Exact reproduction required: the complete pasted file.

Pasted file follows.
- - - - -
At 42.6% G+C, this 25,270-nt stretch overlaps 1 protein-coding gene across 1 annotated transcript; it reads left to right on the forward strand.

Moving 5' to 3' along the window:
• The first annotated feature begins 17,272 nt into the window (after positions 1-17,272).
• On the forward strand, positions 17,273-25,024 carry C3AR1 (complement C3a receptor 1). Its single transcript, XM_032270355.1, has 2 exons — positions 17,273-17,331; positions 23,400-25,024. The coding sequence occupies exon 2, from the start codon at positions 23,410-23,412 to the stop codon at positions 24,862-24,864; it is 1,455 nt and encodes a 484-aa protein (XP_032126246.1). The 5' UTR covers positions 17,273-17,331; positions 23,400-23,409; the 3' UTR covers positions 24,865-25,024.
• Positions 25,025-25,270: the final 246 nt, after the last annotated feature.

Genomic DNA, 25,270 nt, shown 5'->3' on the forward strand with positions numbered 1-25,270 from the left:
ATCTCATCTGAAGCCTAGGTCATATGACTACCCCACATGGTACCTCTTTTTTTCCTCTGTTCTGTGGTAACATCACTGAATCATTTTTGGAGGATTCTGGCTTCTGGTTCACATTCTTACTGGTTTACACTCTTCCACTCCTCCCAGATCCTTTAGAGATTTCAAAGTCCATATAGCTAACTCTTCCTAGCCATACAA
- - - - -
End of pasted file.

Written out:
At 42.6% G+C, this 25,270-nt stretch overlaps 1 protein-coding gene across 1 annotated transcript; it reads left to right on the forward strand.

Moving 5' to 3' along the window:
• The first annotated feature begins 17,272 nt into the window (after positions 1-17,272).
• On the forward strand, positions 17,273-25,024 carry C3AR1 (complement C3a receptor 1). Its single transcript, XM_032270355.1, has 2 exons — positions 17,273-17,331; positions 23,400-25,024. The coding sequence occupies exon 2, from the start codon at positions 23,410-23,412 to the stop codon at positions 24,862-24,864; it is 1,455 nt and encodes a 484-aa protein (XP_032126246.1). The 5' UTR covers positions 17,273-17,331; positions 23,400-23,409; the 3' UTR covers positions 24,865-25,024.
• Positions 25,025-25,270: the final 246 nt, after the last annotated feature.

Genomic DNA, 25,270 nt, shown 5'->3' on the forward strand with positions numbered 1-25,270 from the left:
ATCTCATCTGAAGCCTAGGTCATATGACTACCCCACATGGTACCTCTTTTTTTCCTCTGTTCTGTGGTAACATCACTGAATCATTTTTGGAGGATTCTGGCTTCTGGTTCACATTCTTACTGGTTTACACTCTTCCACTCCTCCCAGATCCTTTAGAGATTTCAAAGTCCATATAGCTAACTCTTCCTAGCCATACAA